Go Like a Pro

Colorado, Arizona, Austria

Nov 1, 2003
Outside
Outside Magazine

Let it Schnee: Paradise, as seen from an Innsbruck ski lift

REALITY TECH: Bollé's new MORPH SUNGLASSES combine ultradurable polycarbonate lenses with a lightweight "grilamid" (tough, flexible nylon) frame for all-terrain eyewear at a price that won't make your creditors nervous. Ergonomic rubberized temple tips and nose pads keep them firmly in place. Spring for the set with glare-busting polarized lenses. ($100; 913-752-3400, www.bolle.com)

PRICE: $572
1. Cross-Country Ski Snow Mountain Ranch,
COLORADO
THE DEAL: Kick and glide for a week along 60 miles of groomed nordic trails near Fraser, Colorado. Après-ski, ease your tired muscles in the indoor pool before reclining next to your fireplace in a cozy two-bedroom cabin with a fully equipped kitchen. Around you stretch 5,200 wooded acres, plunked near the ridiculously scenic 14,000-foot peaks of Rocky Mountain National Park. Need a fix of vertical? Winter Park and Berthoud Pass are 30 minutes south. Price above includes your cabin for a week (based on four-person occupancy), snowshoe or ski rentals, and sample round-trip airfare from Los Angeles to Denver (about $260). Other Colorado resorts, like those in Telluride, charge upwards of $200 a night for a double room and have fewer cross-country trails.
THE FINE PRINT: The basic yet comfy cabins are owned by the YMCA—don't expect mints on your pillows—and it can be hard to get reservations during the holidays. You'll need to rent a car ($175 per week) or hop a shuttle ($92 per person, round-trip) to get from Denver International Airport to the ranch.
CONTACT: YMCA of the Rockies, 970-887-2152, www.ymcarockies.org PRICE: $603
2. Mountain-Bike Sedona,
ARIZONA
THE DEAL: When chilly, wet weather is shutting down mountain-bike season around much of the country, the riding's just getting good in Sedona. November and December days are dry and sunny, with temps hovering around 60—near-perfect conditions to enjoy the region's more than 200 miles of singletrack. Check in with the friendly folks at Bike & Bean bike shop for trail maps and, if you like, a guide. Spend your afternoons threading the soaring red-sandstone towers, and nights relaxing at one of Don Hoel's Cabins: luxuriously rustic, private huts in Oak Creek Canyon, just a short drive from the trails. Price above includes sample round-trip airfare from Washington, D.C., to Phoenix ($225); car and bike rental; and three nights' lodging. Guided cycling trips in the Southwest this time of year can run as high as $795, not including airfare.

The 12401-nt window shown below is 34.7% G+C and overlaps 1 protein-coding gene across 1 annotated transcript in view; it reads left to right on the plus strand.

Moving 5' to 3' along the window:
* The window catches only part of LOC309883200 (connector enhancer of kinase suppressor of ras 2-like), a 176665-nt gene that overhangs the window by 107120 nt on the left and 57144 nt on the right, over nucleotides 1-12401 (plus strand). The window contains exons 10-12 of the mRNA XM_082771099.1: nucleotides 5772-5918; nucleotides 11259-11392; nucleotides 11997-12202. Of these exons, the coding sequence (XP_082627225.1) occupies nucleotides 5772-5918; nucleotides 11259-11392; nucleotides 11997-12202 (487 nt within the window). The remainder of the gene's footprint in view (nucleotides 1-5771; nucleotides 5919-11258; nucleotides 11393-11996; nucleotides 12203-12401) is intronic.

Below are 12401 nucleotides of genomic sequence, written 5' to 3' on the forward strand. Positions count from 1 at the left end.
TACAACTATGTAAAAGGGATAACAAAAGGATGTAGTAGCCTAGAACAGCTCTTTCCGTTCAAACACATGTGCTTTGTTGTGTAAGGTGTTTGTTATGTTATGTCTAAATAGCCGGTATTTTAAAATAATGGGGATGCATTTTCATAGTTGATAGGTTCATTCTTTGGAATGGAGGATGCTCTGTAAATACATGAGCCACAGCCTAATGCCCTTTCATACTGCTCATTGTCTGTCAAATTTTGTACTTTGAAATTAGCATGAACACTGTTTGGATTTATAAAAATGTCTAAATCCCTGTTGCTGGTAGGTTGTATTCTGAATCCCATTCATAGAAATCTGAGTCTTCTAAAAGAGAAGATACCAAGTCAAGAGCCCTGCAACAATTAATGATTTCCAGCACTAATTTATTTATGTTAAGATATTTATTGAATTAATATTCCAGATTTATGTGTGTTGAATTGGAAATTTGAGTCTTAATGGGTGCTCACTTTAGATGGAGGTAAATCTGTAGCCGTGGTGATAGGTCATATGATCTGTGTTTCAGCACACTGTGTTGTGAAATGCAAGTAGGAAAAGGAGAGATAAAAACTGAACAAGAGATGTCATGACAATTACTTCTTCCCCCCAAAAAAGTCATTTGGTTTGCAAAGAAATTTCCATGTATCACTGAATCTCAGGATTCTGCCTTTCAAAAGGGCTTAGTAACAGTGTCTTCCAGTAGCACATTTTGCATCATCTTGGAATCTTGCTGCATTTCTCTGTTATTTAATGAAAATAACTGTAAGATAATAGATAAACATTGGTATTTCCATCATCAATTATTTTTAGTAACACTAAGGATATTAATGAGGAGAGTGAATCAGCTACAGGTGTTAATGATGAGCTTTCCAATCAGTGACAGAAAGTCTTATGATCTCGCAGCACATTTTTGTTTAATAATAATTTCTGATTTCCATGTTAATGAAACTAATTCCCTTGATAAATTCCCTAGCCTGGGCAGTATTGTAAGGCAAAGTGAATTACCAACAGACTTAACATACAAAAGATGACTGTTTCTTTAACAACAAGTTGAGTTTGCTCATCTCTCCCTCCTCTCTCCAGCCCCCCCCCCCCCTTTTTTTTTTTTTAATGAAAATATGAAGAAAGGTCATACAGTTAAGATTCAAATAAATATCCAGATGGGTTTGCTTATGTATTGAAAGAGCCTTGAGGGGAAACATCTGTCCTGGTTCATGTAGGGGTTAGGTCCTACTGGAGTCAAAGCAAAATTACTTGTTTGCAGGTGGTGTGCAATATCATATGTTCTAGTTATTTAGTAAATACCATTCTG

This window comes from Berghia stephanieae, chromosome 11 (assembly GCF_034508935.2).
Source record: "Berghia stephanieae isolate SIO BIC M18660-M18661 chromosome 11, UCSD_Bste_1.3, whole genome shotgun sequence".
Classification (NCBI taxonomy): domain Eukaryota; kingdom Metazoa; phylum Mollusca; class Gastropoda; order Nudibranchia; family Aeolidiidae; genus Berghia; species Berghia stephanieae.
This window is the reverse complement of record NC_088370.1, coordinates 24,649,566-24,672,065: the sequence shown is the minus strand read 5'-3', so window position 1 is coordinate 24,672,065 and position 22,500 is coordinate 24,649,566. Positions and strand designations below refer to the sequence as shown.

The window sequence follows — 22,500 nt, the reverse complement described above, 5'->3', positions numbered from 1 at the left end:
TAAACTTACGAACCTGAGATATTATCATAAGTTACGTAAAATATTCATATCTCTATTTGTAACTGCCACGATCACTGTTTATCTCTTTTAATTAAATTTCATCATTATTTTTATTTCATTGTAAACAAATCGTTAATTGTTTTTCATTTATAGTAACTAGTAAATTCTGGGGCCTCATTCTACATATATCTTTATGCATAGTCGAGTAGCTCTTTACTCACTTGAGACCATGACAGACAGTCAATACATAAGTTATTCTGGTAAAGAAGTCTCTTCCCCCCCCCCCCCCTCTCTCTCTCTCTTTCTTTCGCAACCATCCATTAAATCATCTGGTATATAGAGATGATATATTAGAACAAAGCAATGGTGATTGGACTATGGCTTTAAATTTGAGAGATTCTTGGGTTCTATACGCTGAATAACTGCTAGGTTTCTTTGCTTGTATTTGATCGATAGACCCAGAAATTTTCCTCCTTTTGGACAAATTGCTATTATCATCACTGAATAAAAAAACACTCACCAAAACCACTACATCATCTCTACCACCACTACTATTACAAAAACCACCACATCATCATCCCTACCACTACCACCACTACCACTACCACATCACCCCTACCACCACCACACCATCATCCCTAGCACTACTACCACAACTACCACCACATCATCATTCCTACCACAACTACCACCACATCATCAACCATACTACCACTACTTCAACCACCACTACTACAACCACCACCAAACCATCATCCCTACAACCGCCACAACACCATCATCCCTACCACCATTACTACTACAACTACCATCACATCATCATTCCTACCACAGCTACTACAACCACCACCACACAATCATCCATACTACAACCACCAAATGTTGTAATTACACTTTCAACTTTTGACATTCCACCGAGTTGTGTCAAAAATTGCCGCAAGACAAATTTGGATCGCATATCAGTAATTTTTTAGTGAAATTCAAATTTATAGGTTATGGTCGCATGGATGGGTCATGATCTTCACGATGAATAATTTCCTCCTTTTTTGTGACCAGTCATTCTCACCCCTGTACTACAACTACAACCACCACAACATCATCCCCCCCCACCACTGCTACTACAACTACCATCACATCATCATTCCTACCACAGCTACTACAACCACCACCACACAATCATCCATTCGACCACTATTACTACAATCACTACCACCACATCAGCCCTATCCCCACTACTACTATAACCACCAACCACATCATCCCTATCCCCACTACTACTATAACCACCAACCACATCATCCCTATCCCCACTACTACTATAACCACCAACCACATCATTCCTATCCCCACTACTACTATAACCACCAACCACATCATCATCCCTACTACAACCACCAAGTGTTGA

THE FINE PRINT: You pay for food. (Most of Hoel's cabins have kitchens, so eating in is an option.)
CONTACT: Bike & Bean, 928-284-0210, www.bike-bean.com; Don Hoel's Cabins, 800-292-4635, www.hoels.com

PRICE: $670
3. Ski Innsbruck,
AUSTRIA
THE DEAL: More than 60 chairlifts serve Innsbruck, meaning you're never more than a short walk from the slopes. Spend eight days at the three-star, family-run Hotel Tautermann Garni, tucked in a quiet residential neighborhood just ten minutes by foot from the Hungerburg Lift. By day, rip tens of thousands of acres of fluffy Tyrolean schnee. By night, kick back at a classical concert at the Treibhaus or sip a schneevogel cocktail—a frosty apple-flavored cognac drink—at the November Bar. Package price includes round-trip travel from New York to Innsbruck, seven nights' accommodation, breakfasts, and six days of lift passes good at any of the five nearby ski areas. A DIY package would run you at least 65 percent more.
THE FINE PRINT: Travel dates are fixed: January 10-18, 2004. Meals not included.
CONTACT: Ski Europe, 800-333-5533, www.ski-europe.com

Filed To: Mountain Biking, Austria, Arizona, Sedona, Downhill Skiing, Cross-Country Skiing
From Outside Magazine, Nov 2003

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